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Jury begins deliberations in Ohio Craigslist murder trial

Accused Craigslist killer Richard James Beasley in an undated photo released by the Summit County Sheriff's Office. REUTERS/Summit County Sh
Accused Craigslist killer Richard James Beasley in an undated photo released by the Summit County Sheriff's Office. REUTERS/Summit County Sh

By Kim Palmer

AKRON, Ohio (Reuters) - Jurors began deliberating on Monday in the trial of an Ohio street preacher accused of murdering down-on-their-luck men who answered a Craigslist ad for a non-existent job.

Richard Beasley, 53, was a "master manipulator" who preyed on people who were "easy targets and desperate for a better life," Jonathan Baumoel, Summit County assistant prosecuting attorney, told jurors in Akron, Ohio, during closing arguments in the case.

"He earned their trust and it cost them their lives," Baumoel said.

Beasley faces the death penalty for the 2011 murders of David Pauley, 51, of Norfolk, Virginia; Ralph Geiger, 56, of Akron, Ohio; and Timothy Kern, 47, of Massillon, Ohio.

Beasley is accused of killing Geiger first after luring him with the possibility of a non-existent job, stealing his identity, and then killing the other two men after they answered a Craigslist ad for the job.

Beasley is also charged with the attempted murder of a South Carolina man, Scott Davis, who testified earlier in the trial that he answered the ad for a $300-dollar-a-week farmhand job.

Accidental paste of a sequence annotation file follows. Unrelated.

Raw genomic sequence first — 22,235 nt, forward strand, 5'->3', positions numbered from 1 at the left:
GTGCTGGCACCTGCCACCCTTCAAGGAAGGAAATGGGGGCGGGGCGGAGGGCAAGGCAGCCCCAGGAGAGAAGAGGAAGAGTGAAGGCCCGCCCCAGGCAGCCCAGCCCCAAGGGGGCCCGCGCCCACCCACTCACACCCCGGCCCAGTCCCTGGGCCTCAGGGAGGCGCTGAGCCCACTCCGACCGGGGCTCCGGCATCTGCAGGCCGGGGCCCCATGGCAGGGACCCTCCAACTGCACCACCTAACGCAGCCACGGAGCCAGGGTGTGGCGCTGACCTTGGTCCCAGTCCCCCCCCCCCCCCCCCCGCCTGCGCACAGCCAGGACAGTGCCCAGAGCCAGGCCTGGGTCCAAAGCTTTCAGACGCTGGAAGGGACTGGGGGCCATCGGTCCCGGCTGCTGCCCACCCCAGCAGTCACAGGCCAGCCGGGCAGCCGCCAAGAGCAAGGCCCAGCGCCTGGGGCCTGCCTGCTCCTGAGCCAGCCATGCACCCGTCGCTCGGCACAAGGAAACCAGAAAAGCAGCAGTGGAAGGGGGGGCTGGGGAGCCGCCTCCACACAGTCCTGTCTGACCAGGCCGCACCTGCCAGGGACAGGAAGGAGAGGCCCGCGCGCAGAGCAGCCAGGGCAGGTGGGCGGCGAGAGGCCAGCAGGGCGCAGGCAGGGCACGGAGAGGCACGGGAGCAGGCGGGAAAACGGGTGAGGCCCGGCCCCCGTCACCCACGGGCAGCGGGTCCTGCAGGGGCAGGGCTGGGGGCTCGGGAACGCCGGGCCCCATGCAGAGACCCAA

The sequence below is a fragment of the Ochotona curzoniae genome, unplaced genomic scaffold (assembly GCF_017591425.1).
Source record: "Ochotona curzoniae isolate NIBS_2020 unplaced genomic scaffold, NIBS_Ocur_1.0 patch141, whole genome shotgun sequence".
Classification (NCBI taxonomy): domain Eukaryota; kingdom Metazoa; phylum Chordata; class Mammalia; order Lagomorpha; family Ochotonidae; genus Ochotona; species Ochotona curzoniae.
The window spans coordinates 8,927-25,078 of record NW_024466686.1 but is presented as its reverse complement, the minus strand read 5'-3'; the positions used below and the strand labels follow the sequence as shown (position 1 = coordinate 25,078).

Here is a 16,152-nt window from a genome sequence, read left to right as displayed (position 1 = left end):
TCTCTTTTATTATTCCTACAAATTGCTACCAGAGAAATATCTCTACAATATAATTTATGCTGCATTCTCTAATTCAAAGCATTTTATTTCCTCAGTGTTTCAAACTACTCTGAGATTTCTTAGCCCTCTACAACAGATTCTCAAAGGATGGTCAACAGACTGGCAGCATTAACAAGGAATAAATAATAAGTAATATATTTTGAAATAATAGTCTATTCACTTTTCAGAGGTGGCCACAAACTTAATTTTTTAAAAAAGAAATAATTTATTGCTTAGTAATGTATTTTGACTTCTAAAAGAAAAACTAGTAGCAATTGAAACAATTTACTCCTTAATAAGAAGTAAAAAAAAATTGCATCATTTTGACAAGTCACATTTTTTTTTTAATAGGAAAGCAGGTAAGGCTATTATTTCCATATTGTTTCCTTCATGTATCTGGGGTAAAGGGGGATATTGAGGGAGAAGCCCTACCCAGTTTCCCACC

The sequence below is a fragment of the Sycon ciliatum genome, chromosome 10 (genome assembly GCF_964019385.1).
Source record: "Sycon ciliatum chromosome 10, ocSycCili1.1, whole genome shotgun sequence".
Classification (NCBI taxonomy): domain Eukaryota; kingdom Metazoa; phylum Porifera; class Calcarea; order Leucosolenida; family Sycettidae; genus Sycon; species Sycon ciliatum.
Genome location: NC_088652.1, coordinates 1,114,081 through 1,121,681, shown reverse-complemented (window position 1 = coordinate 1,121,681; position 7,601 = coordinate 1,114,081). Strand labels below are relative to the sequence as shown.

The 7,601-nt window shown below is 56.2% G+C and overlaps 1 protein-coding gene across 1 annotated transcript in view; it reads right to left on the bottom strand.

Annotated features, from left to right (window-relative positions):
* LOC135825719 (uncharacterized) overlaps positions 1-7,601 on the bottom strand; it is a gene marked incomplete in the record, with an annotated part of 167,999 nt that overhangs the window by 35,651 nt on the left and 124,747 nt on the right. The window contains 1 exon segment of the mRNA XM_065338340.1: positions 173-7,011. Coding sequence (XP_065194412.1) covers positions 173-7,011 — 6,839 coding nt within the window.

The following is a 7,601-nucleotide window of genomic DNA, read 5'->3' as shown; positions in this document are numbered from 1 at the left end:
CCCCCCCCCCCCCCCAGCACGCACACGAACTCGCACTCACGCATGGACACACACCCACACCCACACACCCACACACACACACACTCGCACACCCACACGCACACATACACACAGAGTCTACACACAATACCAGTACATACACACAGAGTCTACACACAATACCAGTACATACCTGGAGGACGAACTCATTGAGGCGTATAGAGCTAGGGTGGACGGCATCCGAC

Baumoel told jurors that although there was no DNA evidence linking Beasley to the murders, the overwhelming number of connections between him and the dead men is "the DNA of the crime telling you who committed these crimes."

Beasley, dressed in a dark sport coat and tie, took notes and sometimes shook his head as Baumoel made his arguments.

Defense attorney James Burdon told jurors Beasley was "a fall guy" and all the evidence in the case was circumstantial. The defense said members of a local motorcycle gang are the real killers and that witnesses lied to protect themselves.

Burdon admitted that Beasley was trying to evade getting arrested by using false identities and helped post the Craigslist ad but denied killing anyone.

The attacks were among a series of incidents involving social media in which people advertising goods for sale or responding to ads have been attacked and killed.

In 2009, a former medical student was accused of killing a masseuse he met through Craigslist. Last year, two men in Tennessee were accused of killing a man and a woman for "unfriending" the daughter of one of the suspects on Facebook.

Beasley's alleged accomplice, Brogan Rafferty, 18, was tried as an adult and sentenced to life in prison without parole in November for his role in the deadly scheme.

The jurors in the Beasley case are sequestered. They will deliberate until 9 p.m. local time Monday.

(Reporting By Kim Palmer; Editing by Mary Wisniewski and Todd Eastham)

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